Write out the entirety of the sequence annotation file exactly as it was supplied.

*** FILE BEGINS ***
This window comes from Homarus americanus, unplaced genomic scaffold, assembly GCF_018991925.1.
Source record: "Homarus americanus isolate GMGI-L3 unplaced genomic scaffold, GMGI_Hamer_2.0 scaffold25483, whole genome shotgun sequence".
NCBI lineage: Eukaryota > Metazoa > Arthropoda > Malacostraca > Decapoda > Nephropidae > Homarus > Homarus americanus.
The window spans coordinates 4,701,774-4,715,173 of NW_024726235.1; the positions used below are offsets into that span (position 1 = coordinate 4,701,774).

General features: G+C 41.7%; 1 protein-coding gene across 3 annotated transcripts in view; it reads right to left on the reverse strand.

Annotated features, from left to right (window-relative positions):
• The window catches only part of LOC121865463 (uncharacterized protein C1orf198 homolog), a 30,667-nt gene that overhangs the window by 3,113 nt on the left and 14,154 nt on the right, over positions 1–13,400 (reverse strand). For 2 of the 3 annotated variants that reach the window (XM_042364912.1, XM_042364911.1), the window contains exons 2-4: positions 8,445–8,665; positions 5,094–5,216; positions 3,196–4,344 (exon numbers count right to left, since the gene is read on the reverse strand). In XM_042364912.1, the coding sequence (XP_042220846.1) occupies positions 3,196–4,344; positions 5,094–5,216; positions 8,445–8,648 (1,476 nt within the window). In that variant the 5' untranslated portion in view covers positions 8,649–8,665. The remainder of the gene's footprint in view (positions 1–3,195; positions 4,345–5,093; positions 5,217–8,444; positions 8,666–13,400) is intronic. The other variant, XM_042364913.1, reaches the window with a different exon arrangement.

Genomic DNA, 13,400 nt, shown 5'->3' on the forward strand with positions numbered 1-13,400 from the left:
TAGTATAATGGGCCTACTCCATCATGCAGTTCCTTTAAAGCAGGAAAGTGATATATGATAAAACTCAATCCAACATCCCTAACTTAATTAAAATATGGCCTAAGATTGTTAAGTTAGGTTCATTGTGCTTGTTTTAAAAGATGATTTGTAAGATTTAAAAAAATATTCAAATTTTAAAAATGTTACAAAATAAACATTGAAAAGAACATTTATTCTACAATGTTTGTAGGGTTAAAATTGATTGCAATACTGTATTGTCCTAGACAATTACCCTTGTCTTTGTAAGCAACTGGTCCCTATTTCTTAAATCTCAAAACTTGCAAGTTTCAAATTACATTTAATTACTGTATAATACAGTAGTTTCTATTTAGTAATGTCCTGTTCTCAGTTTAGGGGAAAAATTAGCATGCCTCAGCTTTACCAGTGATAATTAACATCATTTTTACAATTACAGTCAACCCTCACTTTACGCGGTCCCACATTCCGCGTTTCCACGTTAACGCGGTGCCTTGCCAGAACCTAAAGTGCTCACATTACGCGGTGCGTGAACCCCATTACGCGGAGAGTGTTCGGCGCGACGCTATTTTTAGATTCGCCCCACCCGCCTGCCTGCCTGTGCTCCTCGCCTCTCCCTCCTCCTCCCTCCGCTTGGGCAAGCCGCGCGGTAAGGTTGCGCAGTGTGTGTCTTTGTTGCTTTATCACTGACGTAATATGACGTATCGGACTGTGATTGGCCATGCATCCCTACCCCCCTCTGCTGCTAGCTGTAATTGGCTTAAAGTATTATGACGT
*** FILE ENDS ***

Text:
This window comes from Homarus americanus, unplaced genomic scaffold, assembly GCF_018991925.1.
Source record: "Homarus americanus isolate GMGI-L3 unplaced genomic scaffold, GMGI_Hamer_2.0 scaffold25483, whole genome shotgun sequence".
NCBI lineage: Eukaryota > Metazoa > Arthropoda > Malacostraca > Decapoda > Nephropidae > Homarus > Homarus americanus.
The window spans coordinates 4,701,774-4,715,173 of NW_024726235.1; the positions used below are offsets into that span (position 1 = coordinate 4,701,774).

General features: G+C 41.7%; 1 protein-coding gene across 3 annotated transcripts in view; it reads right to left on the reverse strand.

Annotated features, from left to right (window-relative positions):
• The window catches only part of LOC121865463 (uncharacterized protein C1orf198 homolog), a 30,667-nt gene that overhangs the window by 3,113 nt on the left and 14,154 nt on the right, over positions 1–13,400 (reverse strand). For 2 of the 3 annotated variants that reach the window (XM_042364912.1, XM_042364911.1), the window contains exons 2-4: positions 8,445–8,665; positions 5,094–5,216; positions 3,196–4,344 (exon numbers count right to left, since the gene is read on the reverse strand). In XM_042364912.1, the coding sequence (XP_042220846.1) occupies positions 3,196–4,344; positions 5,094–5,216; positions 8,445–8,648 (1,476 nt within the window). In that variant the 5' untranslated portion in view covers positions 8,649–8,665. The remainder of the gene's footprint in view (positions 1–3,195; positions 4,345–5,093; positions 5,217–8,444; positions 8,666–13,400) is intronic. The other variant, XM_042364913.1, reaches the window with a different exon arrangement.

Genomic DNA, 13,400 nt, shown 5'->3' on the forward strand with positions numbered 1-13,400 from the left:
TAGTATAATGGGCCTACTCCATCATGCAGTTCCTTTAAAGCAGGAAAGTGATATATGATAAAACTCAATCCAACATCCCTAACTTAATTAAAATATGGCCTAAGATTGTTAAGTTAGGTTCATTGTGCTTGTTTTAAAAGATGATTTGTAAGATTTAAAAAAATATTCAAATTTTAAAAATGTTACAAAATAAACATTGAAAAGAACATTTATTCTACAATGTTTGTAGGGTTAAAATTGATTGCAATACTGTATTGTCCTAGACAATTACCCTTGTCTTTGTAAGCAACTGGTCCCTATTTCTTAAATCTCAAAACTTGCAAGTTTCAAATTACATTTAATTACTGTATAATACAGTAGTTTCTATTTAGTAATGTCCTGTTCTCAGTTTAGGGGAAAAATTAGCATGCCTCAGCTTTACCAGTGATAATTAACATCATTTTTACAATTACAGTCAACCCTCACTTTACGCGGTCCCACATTCCGCGTTTCCACGTTAACGCGGTGCCTTGCCAGAACCTAAAGTGCTCACATTACGCGGTGCGTGAACCCCATTACGCGGAGAGTGTTCGGCGCGACGCTATTTTTAGATTCGCCCCACCCGCCTGCCTGCCTGTGCTCCTCGCCTCTCCCTCCTCCTCCCTCCGCTTGGGCAAGCCGCGCGGTAAGGTTGCGCAGTGTGTGTCTTTGTTGCTTTATCACTGACGTAATATGACGTATCGGACTGTGATTGGCCATGCATCCCTACCCCCCTCTGCTGCTAGCTGTAATTGGCTTAAAGTATTATGACGT